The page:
That I know of, there are two Faust(us) plays. Anyone out there know who wrote their version first? was it von Goethe or Christopher Marlowe? (both versions have a different title) one of 'em is called "The Tragical History of Doctor Faustus" (something like that)\

Johann Wolfgang von Goethe 1749 -1832

Christopher Marlowe 1564 - 1593

Whifflingpin
08-22-2006, 04:45 AM
"Christopher Marlowe 1564 - 1593"

1593 maybe - or maybe he wasn't killed in that brawl, but went on writing under the name of Bacon?

Mind_Ape
08-22-2006, 11:13 AM
Marlowe treats the legend pretty much as it was in found in German folklore in good Elizabethan style. Goethe's version is much more esoteric and lofty, crammed with dense language and allusions...In fact, only Part 1 is ever really staged (part 2 calls for Elephants and things to be on stage...)

PeterL
08-22-2006, 11:50 AM
"Christopher Marlowe 1564 - 1593"

1593 maybe - or maybe he wasn't killed in that brawl, but went on writing under the name of Bacon?

Or maybe he called himself Shakespeare. Francis Bacon was a real person who had a known life during Marlowe's life.
Bacon's bio http://en.wikipedia.org/wiki/Francis_Bacon .

Those ideas that Marlowe went on to write under a different name are silly. The people whose names he might have used were known to be alive and doing things before 1693. I suppose that if Marlowe had been a true master of disguise, then he might have been carrying on a double life. Compare pictures of Marlowe to pictures of Bacon and Skakespeare and you will notice that he looked different from both.
Marlowe's bio http://en.wikipedia.org/wiki/Christopher_Marlowe . There is a picture included. Scroll down to a transcription of the Coroner's report regarding marlowe's death. At the very least, I take from that that Christopher Marlowe did die in Deptford and was buried on the first of June 1693.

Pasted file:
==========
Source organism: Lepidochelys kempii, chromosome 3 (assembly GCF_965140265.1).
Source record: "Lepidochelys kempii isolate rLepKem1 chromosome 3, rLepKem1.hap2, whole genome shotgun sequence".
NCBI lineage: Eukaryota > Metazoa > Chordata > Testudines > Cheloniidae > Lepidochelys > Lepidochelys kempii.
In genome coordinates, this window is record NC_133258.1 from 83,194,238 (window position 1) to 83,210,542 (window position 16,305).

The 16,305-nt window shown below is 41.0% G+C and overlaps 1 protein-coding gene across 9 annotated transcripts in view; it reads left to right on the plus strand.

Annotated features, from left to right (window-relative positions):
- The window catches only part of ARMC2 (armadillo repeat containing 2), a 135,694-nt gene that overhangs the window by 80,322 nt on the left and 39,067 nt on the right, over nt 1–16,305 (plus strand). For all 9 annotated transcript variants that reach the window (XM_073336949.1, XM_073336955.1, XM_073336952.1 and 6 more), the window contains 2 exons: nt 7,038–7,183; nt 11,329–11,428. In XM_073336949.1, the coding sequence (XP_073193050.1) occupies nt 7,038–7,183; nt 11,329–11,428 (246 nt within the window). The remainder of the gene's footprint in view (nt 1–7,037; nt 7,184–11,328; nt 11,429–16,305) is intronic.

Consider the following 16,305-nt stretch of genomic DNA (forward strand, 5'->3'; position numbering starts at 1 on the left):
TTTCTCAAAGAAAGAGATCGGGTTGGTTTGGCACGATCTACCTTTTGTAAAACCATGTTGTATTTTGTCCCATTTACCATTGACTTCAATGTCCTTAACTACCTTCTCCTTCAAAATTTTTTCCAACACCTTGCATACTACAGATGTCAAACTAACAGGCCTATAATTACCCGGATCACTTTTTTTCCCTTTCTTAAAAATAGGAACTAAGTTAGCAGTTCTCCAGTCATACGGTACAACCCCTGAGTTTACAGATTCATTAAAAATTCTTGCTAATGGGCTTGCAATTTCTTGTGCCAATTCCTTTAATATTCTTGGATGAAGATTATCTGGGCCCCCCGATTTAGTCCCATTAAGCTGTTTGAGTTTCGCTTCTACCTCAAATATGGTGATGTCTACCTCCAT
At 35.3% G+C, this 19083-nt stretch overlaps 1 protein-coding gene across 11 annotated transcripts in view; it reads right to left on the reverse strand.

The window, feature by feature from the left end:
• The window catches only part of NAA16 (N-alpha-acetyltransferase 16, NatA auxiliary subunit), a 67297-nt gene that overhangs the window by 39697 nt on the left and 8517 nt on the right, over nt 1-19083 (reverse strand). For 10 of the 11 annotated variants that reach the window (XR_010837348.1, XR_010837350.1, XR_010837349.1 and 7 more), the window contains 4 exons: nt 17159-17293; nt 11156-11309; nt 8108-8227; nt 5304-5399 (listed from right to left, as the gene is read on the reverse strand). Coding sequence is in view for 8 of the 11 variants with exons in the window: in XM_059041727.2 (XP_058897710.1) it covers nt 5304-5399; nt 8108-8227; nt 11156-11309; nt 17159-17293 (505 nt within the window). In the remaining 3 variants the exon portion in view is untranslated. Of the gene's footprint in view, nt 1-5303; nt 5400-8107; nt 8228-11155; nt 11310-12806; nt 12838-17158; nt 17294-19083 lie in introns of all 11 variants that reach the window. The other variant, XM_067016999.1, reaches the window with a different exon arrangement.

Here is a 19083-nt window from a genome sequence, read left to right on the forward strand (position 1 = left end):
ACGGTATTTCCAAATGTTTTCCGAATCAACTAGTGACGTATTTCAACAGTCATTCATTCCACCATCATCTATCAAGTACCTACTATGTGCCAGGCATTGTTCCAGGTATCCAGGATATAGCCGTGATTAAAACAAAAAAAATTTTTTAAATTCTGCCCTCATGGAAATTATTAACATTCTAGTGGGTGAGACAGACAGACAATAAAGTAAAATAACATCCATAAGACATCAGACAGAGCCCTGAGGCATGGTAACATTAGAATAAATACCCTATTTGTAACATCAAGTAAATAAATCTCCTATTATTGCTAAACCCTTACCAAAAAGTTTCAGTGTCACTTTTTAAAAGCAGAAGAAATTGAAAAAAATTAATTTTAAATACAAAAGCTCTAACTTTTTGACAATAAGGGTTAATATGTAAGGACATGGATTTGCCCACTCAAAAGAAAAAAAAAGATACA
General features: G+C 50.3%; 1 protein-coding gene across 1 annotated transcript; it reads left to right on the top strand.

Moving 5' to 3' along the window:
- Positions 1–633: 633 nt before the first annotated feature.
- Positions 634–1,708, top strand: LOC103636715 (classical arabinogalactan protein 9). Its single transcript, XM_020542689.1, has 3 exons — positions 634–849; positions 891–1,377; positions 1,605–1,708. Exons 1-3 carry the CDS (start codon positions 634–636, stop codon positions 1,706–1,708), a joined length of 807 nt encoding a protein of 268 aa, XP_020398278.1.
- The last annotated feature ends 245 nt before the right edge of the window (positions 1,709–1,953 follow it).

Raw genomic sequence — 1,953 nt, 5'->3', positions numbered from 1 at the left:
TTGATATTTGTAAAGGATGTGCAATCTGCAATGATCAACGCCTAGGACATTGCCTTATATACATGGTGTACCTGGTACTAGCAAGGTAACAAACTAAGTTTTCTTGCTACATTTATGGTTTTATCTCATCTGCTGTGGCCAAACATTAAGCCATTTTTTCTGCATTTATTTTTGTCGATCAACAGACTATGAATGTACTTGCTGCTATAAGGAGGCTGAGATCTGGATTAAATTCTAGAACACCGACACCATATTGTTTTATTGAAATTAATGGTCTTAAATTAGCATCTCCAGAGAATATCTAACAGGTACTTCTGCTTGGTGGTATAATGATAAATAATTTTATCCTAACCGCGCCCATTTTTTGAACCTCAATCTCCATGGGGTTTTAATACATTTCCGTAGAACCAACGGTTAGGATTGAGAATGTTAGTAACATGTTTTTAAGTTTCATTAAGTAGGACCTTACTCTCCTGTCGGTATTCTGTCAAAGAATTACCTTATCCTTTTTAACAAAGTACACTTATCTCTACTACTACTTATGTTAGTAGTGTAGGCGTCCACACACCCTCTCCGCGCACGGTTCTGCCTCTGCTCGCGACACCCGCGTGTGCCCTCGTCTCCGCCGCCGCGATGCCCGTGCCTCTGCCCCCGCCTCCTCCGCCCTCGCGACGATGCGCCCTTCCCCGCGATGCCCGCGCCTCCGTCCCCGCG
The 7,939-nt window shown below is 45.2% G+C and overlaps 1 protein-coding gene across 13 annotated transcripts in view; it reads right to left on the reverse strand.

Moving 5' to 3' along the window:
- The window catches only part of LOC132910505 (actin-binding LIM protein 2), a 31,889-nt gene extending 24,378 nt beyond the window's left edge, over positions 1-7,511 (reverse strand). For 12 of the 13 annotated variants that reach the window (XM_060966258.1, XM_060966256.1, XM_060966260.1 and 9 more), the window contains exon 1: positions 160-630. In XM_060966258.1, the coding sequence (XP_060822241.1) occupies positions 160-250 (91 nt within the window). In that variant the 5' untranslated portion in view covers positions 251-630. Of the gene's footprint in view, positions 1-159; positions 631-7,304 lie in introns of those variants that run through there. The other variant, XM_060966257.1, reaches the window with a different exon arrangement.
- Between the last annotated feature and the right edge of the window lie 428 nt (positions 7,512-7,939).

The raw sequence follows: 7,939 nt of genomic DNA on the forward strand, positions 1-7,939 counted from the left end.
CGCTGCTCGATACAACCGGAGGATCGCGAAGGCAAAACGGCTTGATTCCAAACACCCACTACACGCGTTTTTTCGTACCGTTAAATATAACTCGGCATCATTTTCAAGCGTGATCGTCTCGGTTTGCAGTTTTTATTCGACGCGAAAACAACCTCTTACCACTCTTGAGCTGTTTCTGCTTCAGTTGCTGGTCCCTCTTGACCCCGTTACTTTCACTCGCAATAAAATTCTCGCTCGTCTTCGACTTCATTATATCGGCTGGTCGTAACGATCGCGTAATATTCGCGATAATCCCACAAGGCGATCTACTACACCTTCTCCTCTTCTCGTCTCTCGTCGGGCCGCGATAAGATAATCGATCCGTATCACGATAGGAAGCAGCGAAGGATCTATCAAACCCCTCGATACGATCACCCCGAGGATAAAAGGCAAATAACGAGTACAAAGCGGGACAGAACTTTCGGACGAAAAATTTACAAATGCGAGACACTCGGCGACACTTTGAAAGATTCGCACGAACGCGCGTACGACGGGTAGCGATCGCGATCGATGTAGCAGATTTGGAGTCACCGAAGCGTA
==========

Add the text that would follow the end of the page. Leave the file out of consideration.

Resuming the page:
Tingis
05-20-2007, 09:47 AM
I am new and want to read the Faustus of Marlowe. My English knowledge makes me fear though, that I will certainly not understand every thing, so I will certainly seek help here.
Also the quote of Arabian Nicht was wonderfull.
Tingis

JCamilo
05-20-2007, 05:25 PM
Neither, Marlowe used the book "The Historie of the Damnable Life, and Deserved Death of Doctor Iohn Faustus" as his source and there was Biderman version too...

Patrick_Bateman
11-15-2009, 05:18 PM
I have to study this book for my next History and the Arts course and I'm dreading it

renaissance literature is usually hard going and I've heard this is no different

I may need to pick some people's brains on here in the near future.

blazeofglory
11-16-2009, 01:50 AM
There are Mephistophelean characters, and this melodramatic play could be a great lesson to all of us to live a life of harmony and poise while human greed is endless and ambition sways us and it will swerve even a morally guided and spiritually inspired person. Or else Dr. Faustus who could have anticipated the plight he would have at the end of the day would abstain from such things